What do you consider your most important contribution?
I was so fortunate for the AGBU’s support in becoming the first resident faculty member living and teaching at the American University of Armenia’s school of Public Health. In that role, I founded the Center for Health Services Research, which has continued to grow. They’ve now published over 100 peer-reviewed journal articles, which is a tremendous feat; they’re doing state-of-the-art research which has led directly to public health policy development, both in Armenia and the region.
It also gives me satisfaction to see that the graduates of the school of Public Health in Armenia are well-placed: they’re in leadership positions in the WHO, UNICEF, World Vision, you name it. Any group working on public health in Armenia is staffed by professionals who graduated from AUA’s School of Public Health.
Another source of satisfaction is that, after our work with the Ministry of Health and UNICEF Armenia, exclusive breastfeeding rose from 0% to 20% in just four years. The rate currently hovers around 35%—higher than the rate in the U.S.
What role has the AGBU played in your life?
Many years ago, I received an AGBU scholarship to support my PhD studies at Johns Hopkins University. This followed my participation in the AGBU-supported summer language institute in Yerevan, run by Dr Bardakjian. So I like to talk about the “return on investment” that resulted from AGBU support of my studies and from many of its other alumni. The AGBU does great work empowering Armenians from around the world to work towards improving the situation for the country.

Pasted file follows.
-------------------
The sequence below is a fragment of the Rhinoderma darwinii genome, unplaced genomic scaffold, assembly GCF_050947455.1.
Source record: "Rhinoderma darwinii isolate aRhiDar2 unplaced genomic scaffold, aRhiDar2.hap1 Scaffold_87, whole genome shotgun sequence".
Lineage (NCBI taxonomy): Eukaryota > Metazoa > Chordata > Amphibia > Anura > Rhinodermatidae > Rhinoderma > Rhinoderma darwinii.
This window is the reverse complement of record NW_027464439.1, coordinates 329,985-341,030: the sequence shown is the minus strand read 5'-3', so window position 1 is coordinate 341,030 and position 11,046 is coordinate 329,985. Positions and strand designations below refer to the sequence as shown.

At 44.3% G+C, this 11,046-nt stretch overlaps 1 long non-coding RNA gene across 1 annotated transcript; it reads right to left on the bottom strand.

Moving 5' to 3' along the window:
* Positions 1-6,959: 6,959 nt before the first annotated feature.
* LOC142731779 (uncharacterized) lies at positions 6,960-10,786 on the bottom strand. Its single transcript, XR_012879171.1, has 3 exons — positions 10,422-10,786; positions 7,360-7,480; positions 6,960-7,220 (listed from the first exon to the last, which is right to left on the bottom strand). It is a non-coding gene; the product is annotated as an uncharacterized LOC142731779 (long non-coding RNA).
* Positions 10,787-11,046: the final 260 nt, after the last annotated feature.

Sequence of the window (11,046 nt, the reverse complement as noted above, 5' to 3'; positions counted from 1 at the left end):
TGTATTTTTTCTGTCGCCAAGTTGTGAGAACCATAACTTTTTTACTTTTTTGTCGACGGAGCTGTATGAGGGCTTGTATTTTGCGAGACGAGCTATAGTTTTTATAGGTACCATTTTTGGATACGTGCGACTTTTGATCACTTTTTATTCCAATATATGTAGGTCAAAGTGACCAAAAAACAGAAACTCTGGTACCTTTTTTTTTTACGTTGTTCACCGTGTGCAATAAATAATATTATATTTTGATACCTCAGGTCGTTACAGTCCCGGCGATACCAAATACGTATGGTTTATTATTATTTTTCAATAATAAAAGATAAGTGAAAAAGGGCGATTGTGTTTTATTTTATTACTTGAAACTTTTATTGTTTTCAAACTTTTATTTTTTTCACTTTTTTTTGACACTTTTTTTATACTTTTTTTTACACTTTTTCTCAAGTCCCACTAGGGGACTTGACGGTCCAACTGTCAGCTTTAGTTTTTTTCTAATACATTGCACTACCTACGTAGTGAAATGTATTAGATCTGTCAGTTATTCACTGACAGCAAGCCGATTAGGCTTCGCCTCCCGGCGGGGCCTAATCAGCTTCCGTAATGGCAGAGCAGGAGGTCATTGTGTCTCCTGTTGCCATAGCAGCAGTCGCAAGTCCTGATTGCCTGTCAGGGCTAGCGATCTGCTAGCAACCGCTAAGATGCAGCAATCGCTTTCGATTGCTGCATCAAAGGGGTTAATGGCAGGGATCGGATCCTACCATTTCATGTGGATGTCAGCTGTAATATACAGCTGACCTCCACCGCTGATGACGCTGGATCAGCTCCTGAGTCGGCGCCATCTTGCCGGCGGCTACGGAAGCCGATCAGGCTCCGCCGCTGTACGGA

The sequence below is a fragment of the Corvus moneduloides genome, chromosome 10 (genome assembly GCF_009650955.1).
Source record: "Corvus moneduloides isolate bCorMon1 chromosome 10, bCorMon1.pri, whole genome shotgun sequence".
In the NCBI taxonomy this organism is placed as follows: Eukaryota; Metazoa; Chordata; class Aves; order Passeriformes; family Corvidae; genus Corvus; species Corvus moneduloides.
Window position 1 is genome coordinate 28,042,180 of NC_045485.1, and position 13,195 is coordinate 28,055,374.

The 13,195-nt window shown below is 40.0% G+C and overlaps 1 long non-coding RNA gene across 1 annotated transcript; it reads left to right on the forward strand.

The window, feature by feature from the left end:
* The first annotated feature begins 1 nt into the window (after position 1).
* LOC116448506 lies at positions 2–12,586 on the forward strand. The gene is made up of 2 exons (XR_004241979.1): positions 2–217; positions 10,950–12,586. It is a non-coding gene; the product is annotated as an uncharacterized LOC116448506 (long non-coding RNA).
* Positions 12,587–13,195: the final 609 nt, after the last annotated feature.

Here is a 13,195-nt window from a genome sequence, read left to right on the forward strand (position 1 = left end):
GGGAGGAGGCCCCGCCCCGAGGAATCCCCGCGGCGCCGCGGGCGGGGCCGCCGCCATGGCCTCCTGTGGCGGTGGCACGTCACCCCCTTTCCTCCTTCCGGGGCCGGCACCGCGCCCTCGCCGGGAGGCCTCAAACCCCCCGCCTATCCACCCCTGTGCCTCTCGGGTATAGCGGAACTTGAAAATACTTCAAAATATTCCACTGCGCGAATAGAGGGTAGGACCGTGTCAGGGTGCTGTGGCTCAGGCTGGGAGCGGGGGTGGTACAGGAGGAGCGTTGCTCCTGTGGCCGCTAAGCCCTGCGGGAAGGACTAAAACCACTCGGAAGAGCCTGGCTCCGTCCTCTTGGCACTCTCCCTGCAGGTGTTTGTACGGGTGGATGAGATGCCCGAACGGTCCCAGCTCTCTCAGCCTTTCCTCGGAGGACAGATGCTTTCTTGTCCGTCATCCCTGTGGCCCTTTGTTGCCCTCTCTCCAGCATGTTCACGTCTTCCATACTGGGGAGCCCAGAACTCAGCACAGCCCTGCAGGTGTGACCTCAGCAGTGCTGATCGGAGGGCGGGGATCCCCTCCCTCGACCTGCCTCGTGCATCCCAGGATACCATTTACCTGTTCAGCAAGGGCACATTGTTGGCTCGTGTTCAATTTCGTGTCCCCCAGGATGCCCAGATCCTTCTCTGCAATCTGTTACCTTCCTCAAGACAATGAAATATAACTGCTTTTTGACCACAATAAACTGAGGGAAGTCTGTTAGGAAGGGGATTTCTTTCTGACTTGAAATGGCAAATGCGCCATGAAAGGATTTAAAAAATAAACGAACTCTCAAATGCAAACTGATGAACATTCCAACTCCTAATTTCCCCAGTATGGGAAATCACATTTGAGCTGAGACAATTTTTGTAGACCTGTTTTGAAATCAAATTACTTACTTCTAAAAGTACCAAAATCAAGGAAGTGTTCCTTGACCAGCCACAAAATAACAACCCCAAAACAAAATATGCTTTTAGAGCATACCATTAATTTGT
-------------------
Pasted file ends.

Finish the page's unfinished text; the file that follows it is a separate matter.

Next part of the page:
What do you think the next step is for the development of Armenia’s healthcare?
In the diaspora, we have spent millions and millions of dollars on Armenia’s healthcare, but that hasn’t made much of a difference for the nation’s healthcare indicators and outcomes. Most of the improvements, including in infant health, are due to international aid efforts and Armenia’s Ministry of Health.
The diaspora has not employed the same kind of return-on-investment thinking to evaluate their programming by health outcomes. Most programs measure success by the number of clinics they renovate rather than look at patient outcomes. It’s important to help with buildings, but perhaps more important is the care that takes place inside them.
As I think about the next chapter of what I’d like to do vis-à-vis Armenia, I’d like to help Armenian NGOs working on healthcare coordinate our efforts. I’ve started setting up meetings devoted to the concept of moving from humanitarian assistance to effective institutional capacity building. We would like to develop a set of core principles around which we develop healthcare programming in Armenia.
The key question to ask is this: if your program funding stopped tomorrow, what are the elements of your program that would continue in Armenia? Moving forward, I really hope to work with people who think about how we can enable this brilliant population to improve their own health outcomes through partnerships with the diaspora.